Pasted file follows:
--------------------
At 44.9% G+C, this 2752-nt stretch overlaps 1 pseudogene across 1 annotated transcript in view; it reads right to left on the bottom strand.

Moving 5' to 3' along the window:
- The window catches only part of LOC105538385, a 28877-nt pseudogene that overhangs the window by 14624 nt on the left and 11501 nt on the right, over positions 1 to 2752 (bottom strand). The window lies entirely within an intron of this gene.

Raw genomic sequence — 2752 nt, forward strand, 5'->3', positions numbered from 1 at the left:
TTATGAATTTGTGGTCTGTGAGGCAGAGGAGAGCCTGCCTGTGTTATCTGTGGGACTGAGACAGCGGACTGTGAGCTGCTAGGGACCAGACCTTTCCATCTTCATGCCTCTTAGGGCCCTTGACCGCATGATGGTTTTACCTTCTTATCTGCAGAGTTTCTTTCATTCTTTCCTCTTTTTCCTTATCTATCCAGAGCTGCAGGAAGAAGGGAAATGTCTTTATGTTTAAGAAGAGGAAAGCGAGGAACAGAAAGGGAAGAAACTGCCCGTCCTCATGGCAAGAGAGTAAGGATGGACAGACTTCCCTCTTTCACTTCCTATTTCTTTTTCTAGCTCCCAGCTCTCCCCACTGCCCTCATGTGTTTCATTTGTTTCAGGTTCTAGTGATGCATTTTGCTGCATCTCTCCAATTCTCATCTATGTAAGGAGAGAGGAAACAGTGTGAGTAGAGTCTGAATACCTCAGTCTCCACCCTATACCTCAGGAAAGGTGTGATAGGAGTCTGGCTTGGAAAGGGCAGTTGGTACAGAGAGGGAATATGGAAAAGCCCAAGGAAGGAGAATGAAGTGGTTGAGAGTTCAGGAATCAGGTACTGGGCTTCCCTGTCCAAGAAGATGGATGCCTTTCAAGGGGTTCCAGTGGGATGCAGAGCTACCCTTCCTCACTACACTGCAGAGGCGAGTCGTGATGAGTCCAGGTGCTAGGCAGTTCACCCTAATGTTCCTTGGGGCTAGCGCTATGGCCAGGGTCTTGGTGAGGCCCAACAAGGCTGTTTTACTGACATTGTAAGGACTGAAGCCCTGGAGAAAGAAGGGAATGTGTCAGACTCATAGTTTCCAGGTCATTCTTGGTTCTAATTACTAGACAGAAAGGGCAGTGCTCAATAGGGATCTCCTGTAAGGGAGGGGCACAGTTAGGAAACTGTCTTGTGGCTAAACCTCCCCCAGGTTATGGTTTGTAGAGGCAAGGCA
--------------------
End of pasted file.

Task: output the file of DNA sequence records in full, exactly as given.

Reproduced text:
At 44.9% G+C, this 2752-nt stretch overlaps 1 pseudogene across 1 annotated transcript in view; it reads right to left on the bottom strand.

Moving 5' to 3' along the window:
- The window catches only part of LOC105538385, a 28877-nt pseudogene that overhangs the window by 14624 nt on the left and 11501 nt on the right, over positions 1 to 2752 (bottom strand). The window lies entirely within an intron of this gene.

Raw genomic sequence — 2752 nt, forward strand, 5'->3', positions numbered from 1 at the left:
TTATGAATTTGTGGTCTGTGAGGCAGAGGAGAGCCTGCCTGTGTTATCTGTGGGACTGAGACAGCGGACTGTGAGCTGCTAGGGACCAGACCTTTCCATCTTCATGCCTCTTAGGGCCCTTGACCGCATGATGGTTTTACCTTCTTATCTGCAGAGTTTCTTTCATTCTTTCCTCTTTTTCCTTATCTATCCAGAGCTGCAGGAAGAAGGGAAATGTCTTTATGTTTAAGAAGAGGAAAGCGAGGAACAGAAAGGGAAGAAACTGCCCGTCCTCATGGCAAGAGAGTAAGGATGGACAGACTTCCCTCTTTCACTTCCTATTTCTTTTTCTAGCTCCCAGCTCTCCCCACTGCCCTCATGTGTTTCATTTGTTTCAGGTTCTAGTGATGCATTTTGCTGCATCTCTCCAATTCTCATCTATGTAAGGAGAGAGGAAACAGTGTGAGTAGAGTCTGAATACCTCAGTCTCCACCCTATACCTCAGGAAAGGTGTGATAGGAGTCTGGCTTGGAAAGGGCAGTTGGTACAGAGAGGGAATATGGAAAAGCCCAAGGAAGGAGAATGAAGTGGTTGAGAGTTCAGGAATCAGGTACTGGGCTTCCCTGTCCAAGAAGATGGATGCCTTTCAAGGGGTTCCAGTGGGATGCAGAGCTACCCTTCCTCACTACACTGCAGAGGCGAGTCGTGATGAGTCCAGGTGCTAGGCAGTTCACCCTAATGTTCCTTGGGGCTAGCGCTATGGCCAGGGTCTTGGTGAGGCCCAACAAGGCTGTTTTACTGACATTGTAAGGACTGAAGCCCTGGAGAAAGAAGGGAATGTGTCAGACTCATAGTTTCCAGGTCATTCTTGGTTCTAATTACTAGACAGAAAGGGCAGTGCTCAATAGGGATCTCCTGTAAGGGAGGGGCACAGTTAGGAAACTGTCTTGTGGCTAAACCTCCCCCAGGTTATGGTTTGTAGAGGCAAGGCA